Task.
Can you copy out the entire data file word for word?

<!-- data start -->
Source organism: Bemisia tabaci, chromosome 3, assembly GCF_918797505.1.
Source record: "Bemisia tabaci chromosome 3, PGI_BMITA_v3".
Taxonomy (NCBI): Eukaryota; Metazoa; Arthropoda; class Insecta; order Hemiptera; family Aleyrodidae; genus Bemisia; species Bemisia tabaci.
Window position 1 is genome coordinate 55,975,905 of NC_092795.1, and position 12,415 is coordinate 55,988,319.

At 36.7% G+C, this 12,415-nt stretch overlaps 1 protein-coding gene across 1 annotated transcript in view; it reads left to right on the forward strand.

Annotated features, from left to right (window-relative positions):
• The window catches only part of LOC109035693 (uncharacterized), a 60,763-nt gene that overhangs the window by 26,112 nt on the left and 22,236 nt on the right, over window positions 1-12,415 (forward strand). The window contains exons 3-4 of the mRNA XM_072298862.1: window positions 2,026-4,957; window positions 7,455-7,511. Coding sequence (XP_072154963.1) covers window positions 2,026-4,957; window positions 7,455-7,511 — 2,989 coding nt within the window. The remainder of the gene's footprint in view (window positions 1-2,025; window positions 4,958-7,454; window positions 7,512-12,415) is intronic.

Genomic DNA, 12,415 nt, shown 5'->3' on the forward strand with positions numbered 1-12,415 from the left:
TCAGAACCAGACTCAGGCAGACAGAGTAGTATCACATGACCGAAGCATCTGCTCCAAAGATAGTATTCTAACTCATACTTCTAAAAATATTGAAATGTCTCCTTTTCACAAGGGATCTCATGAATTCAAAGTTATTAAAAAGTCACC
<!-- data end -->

Source organism: Bemisia tabaci, chromosome 3, assembly GCF_918797505.1.
Source record: "Bemisia tabaci chromosome 3, PGI_BMITA_v3".
Taxonomy (NCBI): Eukaryota; Metazoa; Arthropoda; class Insecta; order Hemiptera; family Aleyrodidae; genus Bemisia; species Bemisia tabaci.
Window position 1 is genome coordinate 55,975,905 of NC_092795.1, and position 12,415 is coordinate 55,988,319.

At 36.7% G+C, this 12,415-nt stretch overlaps 1 protein-coding gene across 1 annotated transcript in view; it reads left to right on the forward strand.

Annotated features, from left to right (window-relative positions):
• The window catches only part of LOC109035693 (uncharacterized), a 60,763-nt gene that overhangs the window by 26,112 nt on the left and 22,236 nt on the right, over window positions 1-12,415 (forward strand). The window contains exons 3-4 of the mRNA XM_072298862.1: window positions 2,026-4,957; window positions 7,455-7,511. Coding sequence (XP_072154963.1) covers window positions 2,026-4,957; window positions 7,455-7,511 — 2,989 coding nt within the window. The remainder of the gene's footprint in view (window positions 1-2,025; window positions 4,958-7,454; window positions 7,512-12,415) is intronic.

Genomic DNA, 12,415 nt, shown 5'->3' on the forward strand with positions numbered 1-12,415 from the left:
TCAGAACCAGACTCAGGCAGACAGAGTAGTATCACATGACCGAAGCATCTGCTCCAAAGATAGTATTCTAACTCATACTTCTAAAAATATTGAAATGTCTCCTTTTCACAAGGGATCTCATGAATTCAAAGTTATTAAAAAGTCACC